History of Modern Philosophy
Azusa Pacific University
Dr. John Culp
March 31, 2004
A. Kierkegaard's philosophy focuses on individual human existence by stressing that an individual must choose whether or not to commit to God who cannot be understood.
B. Kierkegaard's major concepts are:
existence involves choosing to act as a conscious individual rather than
attempting to achieve the universal.
is subjectivity in what we choose rather than being external to the
person. Because as an individual we are alienated from our relationship
with God, we must choose whether or not to commit to God.
are three stages that a person goes through in becoming an individual in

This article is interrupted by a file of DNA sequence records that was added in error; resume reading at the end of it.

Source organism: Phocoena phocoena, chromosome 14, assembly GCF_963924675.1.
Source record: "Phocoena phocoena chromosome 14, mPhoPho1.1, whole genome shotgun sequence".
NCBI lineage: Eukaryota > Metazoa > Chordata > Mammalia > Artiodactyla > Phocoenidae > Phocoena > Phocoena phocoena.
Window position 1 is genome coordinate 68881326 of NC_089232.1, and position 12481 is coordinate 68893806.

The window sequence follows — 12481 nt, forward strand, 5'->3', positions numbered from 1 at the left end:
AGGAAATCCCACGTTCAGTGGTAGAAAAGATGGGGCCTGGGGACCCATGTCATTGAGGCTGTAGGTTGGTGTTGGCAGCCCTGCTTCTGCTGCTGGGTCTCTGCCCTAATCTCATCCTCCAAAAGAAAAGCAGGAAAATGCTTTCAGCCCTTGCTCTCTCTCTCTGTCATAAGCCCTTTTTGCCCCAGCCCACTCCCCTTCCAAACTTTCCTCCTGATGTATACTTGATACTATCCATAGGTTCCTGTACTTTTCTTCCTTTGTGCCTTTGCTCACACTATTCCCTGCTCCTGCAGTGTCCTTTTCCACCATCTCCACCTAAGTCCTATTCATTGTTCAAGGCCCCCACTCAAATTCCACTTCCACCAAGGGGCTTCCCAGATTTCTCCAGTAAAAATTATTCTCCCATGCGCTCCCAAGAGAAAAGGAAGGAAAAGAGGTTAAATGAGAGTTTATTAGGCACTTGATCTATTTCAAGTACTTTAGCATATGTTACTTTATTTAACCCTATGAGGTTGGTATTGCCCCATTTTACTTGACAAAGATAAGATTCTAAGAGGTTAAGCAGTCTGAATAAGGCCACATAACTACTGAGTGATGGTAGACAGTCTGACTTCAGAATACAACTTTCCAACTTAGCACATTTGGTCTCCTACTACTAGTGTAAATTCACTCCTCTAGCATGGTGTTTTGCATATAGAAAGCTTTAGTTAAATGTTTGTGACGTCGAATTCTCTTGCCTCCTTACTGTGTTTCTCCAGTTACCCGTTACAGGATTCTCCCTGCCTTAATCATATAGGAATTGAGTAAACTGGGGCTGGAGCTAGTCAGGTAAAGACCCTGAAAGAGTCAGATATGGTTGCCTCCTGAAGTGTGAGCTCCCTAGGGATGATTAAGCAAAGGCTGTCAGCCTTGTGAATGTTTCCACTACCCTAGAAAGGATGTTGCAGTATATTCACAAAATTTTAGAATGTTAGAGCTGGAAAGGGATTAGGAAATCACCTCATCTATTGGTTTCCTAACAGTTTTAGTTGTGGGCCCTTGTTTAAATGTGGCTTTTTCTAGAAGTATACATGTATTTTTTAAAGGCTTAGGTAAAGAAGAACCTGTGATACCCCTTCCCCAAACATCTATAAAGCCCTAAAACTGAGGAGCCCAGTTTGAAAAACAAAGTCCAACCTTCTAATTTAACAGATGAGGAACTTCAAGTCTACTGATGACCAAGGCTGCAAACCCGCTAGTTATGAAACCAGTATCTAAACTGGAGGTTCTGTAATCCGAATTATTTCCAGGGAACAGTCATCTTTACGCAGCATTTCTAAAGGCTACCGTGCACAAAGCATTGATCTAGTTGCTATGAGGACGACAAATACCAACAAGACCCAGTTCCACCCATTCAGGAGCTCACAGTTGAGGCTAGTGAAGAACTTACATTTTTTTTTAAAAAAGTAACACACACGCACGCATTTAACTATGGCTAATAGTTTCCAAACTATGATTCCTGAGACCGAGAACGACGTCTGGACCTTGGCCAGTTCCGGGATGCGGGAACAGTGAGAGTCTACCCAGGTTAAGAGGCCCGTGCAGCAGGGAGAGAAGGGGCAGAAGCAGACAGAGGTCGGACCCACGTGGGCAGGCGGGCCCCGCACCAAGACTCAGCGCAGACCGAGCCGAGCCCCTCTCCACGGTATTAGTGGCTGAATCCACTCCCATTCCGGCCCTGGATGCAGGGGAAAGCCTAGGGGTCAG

relation to God:
aesthetic stage of immediacy with no
limits and no commitments other than to self enjoyment. The possibility of
spiritual existence challenges the sensuous person to choose either physical
existence or a higher existence. (You have to chose to move onto the next
ethical stage involves a commitment to
the rules as other than the individual but eventually faces the challenge of
the inability of each person to satisfy the law and a decision about whether or
not to move to the religious stage.
religious stage relates to God as subject through a total commitment or leap of faith that overcomes the individual's alienation from God.